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IRS Terror Tale: Terrible Nurse Take More Than Her Patients’ Blood

It takes a special kind of person to be a nurse.  Caring for sick and aging members of our community is a noble profession, and nurses deserve more recognition than they often receive.  Recently, the IRS recognized Tangela Lawson-Brown, a 41 year old nurse from Midway, Florida.  Although the IRS didn’t acknowledge Lawson-Brown for her outstanding patient care.  Instead they brought charges against her for stealing patient’s identities, from the nursing home she worked at, and filing fraudulent returns and absconding with the refunds.

In January 2013, following the arrest of Lawson-Brown’s husband, the Tallahassee Police Department seized items from her vehicle.  Among the items, they discovered a notebook which contained personal identity information for over 150 people.  An investigation conducted by the IRS found income tax returns were filed in 2011 for 105 of the people in the book.  Of those 105 individuals, 24 were patients at a nursing home where Lawson-Brown had been employed from October 2011 to December 2012.  Many of the fraudulent returns were filed within days of a patient arriving at the nursing home.

The IRS determined Lawson-Brown had filed over $1 million in fraudulent claims.  Although the IRS was able to detect and deny many of the fraudulent returns, refunds of roughly $141,790 were disbursed.  In the trial, the government presented evidence that showed the fraudulent refunds were deposited into multiple bank accounts controlled by Lawson-Brown.  The former nurse used her ill-gotten gains to pay her mortgage, car repairs, and other personal expenses.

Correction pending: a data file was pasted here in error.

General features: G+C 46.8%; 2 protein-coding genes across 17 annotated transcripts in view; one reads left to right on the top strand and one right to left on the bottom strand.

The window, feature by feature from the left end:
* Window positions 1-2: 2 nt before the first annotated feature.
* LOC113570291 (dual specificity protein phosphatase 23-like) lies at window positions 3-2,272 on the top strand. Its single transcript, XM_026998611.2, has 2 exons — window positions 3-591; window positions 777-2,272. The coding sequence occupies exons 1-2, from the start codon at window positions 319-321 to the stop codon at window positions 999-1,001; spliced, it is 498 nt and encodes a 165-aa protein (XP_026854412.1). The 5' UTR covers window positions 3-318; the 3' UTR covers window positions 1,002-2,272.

After a three-day trial, Lawson-Brown was convicted of wire fraud, theft of government funds, possession of unauthorized access devises, and aggravated identity theft.  Her sentencing hearing is scheduled for early January.  Lawson-Brown faces a maximum of 20 years in prison for each theft of government funds and possession of unauthorized access device counts, and a consecutive two-year sentence for aggravated identity theft.

Attempting to cheat the IRS is bad enough, but Lawson-Brown’s criminal activity becomes particularly despicable when you remember she took advantage of elderly and disabled patients who relied on her for care.

McCauley Law Offices can help!

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